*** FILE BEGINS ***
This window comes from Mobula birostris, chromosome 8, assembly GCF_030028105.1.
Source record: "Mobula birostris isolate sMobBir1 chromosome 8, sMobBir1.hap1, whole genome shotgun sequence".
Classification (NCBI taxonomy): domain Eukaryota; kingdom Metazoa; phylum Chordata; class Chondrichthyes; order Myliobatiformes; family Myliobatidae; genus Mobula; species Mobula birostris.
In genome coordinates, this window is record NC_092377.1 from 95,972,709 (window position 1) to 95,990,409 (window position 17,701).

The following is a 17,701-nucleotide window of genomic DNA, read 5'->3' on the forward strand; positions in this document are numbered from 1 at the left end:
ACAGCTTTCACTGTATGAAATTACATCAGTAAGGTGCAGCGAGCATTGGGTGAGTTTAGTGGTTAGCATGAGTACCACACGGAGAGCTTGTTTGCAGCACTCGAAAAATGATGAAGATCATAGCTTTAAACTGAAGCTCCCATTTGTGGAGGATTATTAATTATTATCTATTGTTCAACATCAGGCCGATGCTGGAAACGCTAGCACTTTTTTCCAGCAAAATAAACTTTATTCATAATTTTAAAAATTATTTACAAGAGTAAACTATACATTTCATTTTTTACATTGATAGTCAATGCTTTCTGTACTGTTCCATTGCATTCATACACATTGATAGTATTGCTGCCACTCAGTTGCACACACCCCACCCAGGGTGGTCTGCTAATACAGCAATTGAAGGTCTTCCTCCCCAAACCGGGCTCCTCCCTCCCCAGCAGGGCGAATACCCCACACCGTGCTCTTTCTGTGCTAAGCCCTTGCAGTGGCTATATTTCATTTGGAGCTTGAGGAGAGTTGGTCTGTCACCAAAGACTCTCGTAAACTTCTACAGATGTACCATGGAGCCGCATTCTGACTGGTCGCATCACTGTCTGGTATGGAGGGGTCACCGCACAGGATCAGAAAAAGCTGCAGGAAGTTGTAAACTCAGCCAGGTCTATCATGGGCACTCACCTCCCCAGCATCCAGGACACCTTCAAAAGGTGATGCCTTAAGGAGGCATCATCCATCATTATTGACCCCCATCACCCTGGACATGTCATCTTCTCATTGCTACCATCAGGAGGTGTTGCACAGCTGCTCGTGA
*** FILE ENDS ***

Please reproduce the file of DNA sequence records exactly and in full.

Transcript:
This window comes from Mobula birostris, chromosome 8, assembly GCF_030028105.1.
Source record: "Mobula birostris isolate sMobBir1 chromosome 8, sMobBir1.hap1, whole genome shotgun sequence".
Classification (NCBI taxonomy): domain Eukaryota; kingdom Metazoa; phylum Chordata; class Chondrichthyes; order Myliobatiformes; family Myliobatidae; genus Mobula; species Mobula birostris.
In genome coordinates, this window is record NC_092377.1 from 95,972,709 (window position 1) to 95,990,409 (window position 17,701).

The following is a 17,701-nucleotide window of genomic DNA, read 5'->3' on the forward strand; positions in this document are numbered from 1 at the left end:
ACAGCTTTCACTGTATGAAATTACATCAGTAAGGTGCAGCGAGCATTGGGTGAGTTTAGTGGTTAGCATGAGTACCACACGGAGAGCTTGTTTGCAGCACTCGAAAAATGATGAAGATCATAGCTTTAAACTGAAGCTCCCATTTGTGGAGGATTATTAATTATTATCTATTGTTCAACATCAGGCCGATGCTGGAAACGCTAGCACTTTTTTCCAGCAAAATAAACTTTATTCATAATTTTAAAAATTATTTACAAGAGTAAACTATACATTTCATTTTTTACATTGATAGTCAATGCTTTCTGTACTGTTCCATTGCATTCATACACATTGATAGTATTGCTGCCACTCAGTTGCACACACCCCACCCAGGGTGGTCTGCTAATACAGCAATTGAAGGTCTTCCTCCCCAAACCGGGCTCCTCCCTCCCCAGCAGGGCGAATACCCCACACCGTGCTCTTTCTGTGCTAAGCCCTTGCAGTGGCTATATTTCATTTGGAGCTTGAGGAGAGTTGGTCTGTCACCAAAGACTCTCGTAAACTTCTACAGATGTACCATGGAGCCGCATTCTGACTGGTCGCATCACTGTCTGGTATGGAGGGGTCACCGCACAGGATCAGAAAAAGCTGCAGGAAGTTGTAAACTCAGCCAGGTCTATCATGGGCACTCACCTCCCCAGCATCCAGGACACCTTCAAAAGGTGATGCCTTAAGGAGGCATCATCCATCATTATTGACCCCCATCACCCTGGACATGTCATCTTCTCATTGCTACCATCAGGAGGTGTTGCACAGCTGCTCGTGA